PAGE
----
• Measure D – Streamlining Approval of Affordable Housing. Yes.  Gets rid of discretionary review for some affordable housing projects. Discretionary review is what killed 469 Stevenson.
  • Measure E – Discretionary Review of Affordable Housing. Hell no.
  • Measure F – Library Preservation Fund. Yes.
  • Measure G – Grants to SFUSD. Yes.
  • Measure H – Even Year Elections. Yes. I don’t think this will meaningfully change who gets elected.  Proponents say higher turnout years will better represent the will of the people.  But I suspect people will ignore downballot races about how much they do now, and there’s a good chance that the media covers the races even less if there’s shit to be said about the big races. But I don’t think it hurts either, and ultimately I want votes consolidated so we’re not always having elections.
  • Measure I – Allow Drivers to Kill Pedestrians and Bicyclists.  Big No. Keep cars off JFK. Keep cars off the Great Walkway. Patrons and execs of the DeYoung Museum don’t want to have to pay for parking in the garage. Fuck that.  The garage is convenient. And an accessible parking lot was created just for the museums. Let us have J.F.K.  It’s a goddamn park!
  • Measure J – Approve J.F.K. Promenade for People. Big fucking Yes.  See my No vote on I explanation.
  • Measure L – Public Transportation Funding. Yes. I don’t own a car.  Without L, my ability to get around will take a huge hit.
  • Measure M – Apartment Vacancy Tax. Yes. It’s not going to do much to get more units on the rental market (according to the S.F. Controller, about 1,000 units), but we need every bit we can right now. After it passes, hopefully the Board of Supervisors add single family detached homes to the properties that are taxed under the measure.
  • Measure N – Acquire the Golden Gate Parking Garage. Yes.
  • Measure O – Property Tax for City College. Don’t know enough about this yet.


My 2020 General Election Ballot and Why


Referendum Measure 90

Kids need comprehensive sex education in schools. This makes it part of the curriculum. The main things are that the new law mandates teaching consent, teaching about abuse, teaching about healthy relationships, and include sexuality beyond Christian hetero only-in-marriage sex.

When I was in school, I got none of that. Not from school, not from my parents. Sex and relationships were taboo subjects.

In the mid-00s, I was a mentor for a program at Chief Sealth High School. One of the weeks the program had us separate into sex-segregated groups to talk frankly with the teens about sex. Those of us who were mentors could talk about our experience. The students could talk about theirs, and ask any question they wanted.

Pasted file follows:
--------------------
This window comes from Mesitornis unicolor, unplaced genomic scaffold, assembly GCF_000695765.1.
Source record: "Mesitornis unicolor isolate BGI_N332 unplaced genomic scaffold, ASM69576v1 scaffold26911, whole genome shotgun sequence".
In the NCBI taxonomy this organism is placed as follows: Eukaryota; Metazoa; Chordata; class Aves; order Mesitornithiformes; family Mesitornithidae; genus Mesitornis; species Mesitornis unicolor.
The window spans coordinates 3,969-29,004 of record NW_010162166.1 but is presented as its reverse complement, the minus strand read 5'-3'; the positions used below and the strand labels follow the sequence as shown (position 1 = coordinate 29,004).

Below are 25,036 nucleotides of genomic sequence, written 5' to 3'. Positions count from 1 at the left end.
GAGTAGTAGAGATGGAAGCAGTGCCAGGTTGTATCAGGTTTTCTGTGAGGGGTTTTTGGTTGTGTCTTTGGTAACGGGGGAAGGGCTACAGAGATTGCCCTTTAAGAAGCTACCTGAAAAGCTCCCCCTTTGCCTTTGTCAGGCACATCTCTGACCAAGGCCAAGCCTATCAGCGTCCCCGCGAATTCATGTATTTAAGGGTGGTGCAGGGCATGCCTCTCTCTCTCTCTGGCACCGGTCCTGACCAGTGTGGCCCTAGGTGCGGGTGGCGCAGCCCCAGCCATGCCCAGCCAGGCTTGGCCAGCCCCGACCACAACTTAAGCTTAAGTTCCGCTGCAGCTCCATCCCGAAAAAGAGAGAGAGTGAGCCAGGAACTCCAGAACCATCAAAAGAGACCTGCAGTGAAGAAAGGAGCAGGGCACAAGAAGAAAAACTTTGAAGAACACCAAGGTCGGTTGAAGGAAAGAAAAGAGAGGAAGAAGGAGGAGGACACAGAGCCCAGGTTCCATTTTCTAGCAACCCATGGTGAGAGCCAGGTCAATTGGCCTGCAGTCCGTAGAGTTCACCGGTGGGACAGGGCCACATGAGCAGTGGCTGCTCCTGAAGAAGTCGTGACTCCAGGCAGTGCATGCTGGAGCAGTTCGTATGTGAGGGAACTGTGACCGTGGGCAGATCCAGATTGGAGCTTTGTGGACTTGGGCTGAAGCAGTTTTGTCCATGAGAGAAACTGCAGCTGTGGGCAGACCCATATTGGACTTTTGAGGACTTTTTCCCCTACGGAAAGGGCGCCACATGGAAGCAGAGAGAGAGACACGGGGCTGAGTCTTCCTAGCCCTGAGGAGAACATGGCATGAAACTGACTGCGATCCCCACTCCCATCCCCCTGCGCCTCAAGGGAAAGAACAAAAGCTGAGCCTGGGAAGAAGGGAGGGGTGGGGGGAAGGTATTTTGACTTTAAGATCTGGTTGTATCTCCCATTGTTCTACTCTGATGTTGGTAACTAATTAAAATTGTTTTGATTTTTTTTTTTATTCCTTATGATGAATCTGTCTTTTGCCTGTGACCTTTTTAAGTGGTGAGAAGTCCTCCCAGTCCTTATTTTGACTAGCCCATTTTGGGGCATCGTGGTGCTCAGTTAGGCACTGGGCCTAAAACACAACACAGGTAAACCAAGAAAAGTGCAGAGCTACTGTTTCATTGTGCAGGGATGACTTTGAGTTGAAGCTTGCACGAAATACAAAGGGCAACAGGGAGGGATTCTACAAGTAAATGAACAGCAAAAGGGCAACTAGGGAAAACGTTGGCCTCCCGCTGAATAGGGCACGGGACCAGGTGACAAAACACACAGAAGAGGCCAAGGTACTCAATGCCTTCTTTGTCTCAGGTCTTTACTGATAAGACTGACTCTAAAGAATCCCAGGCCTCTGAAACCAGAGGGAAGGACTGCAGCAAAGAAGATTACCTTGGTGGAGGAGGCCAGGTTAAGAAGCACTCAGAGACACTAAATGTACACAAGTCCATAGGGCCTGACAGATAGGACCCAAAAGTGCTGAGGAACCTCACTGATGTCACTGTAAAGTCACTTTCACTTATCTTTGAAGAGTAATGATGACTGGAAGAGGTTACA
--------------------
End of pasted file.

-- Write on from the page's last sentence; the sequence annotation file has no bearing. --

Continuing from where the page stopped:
One example (details are generic to protect the kids): a young man asked about anal sex and immediately another young man exclaimed “that’s gross!” Almost all sex is kinda gross. That started a conversation about being gay, how not all gay men engage in it, anal sex in hetero relationships, basic facts about anal sex doing it safely. And even we didn’t didn’t get into consent and social pressure.

Another example (also details generic): another young man expressed that he was waiting until marriage and that he wanted a wife who was “pure”. Then we got to get into how it’s just fine to wait until marriage, but also how to respect other people (particularly women) and not slut-shame those who aren’t waiting.

Just a couple of examples. The young men at least had a giant hole of knowledge that comprehensive sex education could have filled. Just starting education on affirmative consent alone could begin a culture change where men don’t learn it’s okay to ply women with alcohol until their guard is down, or think the way to go is to keep pressuring until there’s a grudging acquiescence.

Is this going to solve all our misogyny around sex? Not hardly. But it’s a start.

Even the kids who do what conservative parents tell them and wait until marriage are gonna learn a lot and end up with much more amazing sex lives in their marriages because of this.

Vote Approve. Referendums are a bit weird. Remember that Approve means you want the law to stay on the books. Reject means you don’t want kids to get comprehensive sex education in school.

A buncha advisory votes

I always vote to maintain these. Fuck Tim Eyman.

Engrossed Senate Join Resolution No. 8212

A state constitutional amendment to allow money for long-term care services to be invested more broadly. I’ve voted for similar measures in the past, but this one isn’t a big deal either way.


King County

Charter for Justice Amendment 1

Charter Amendment #1 would:

  • Require an inquest when a death occurs in a King County detention facility.
  • Require an inquest when an action, decision, or possible failure to offer appropriate care by a member of a law enforcement agency might have contributed to a person’s death.
  • Require King County to assign an attorney to represent the victim’s family in the inquest proceeding.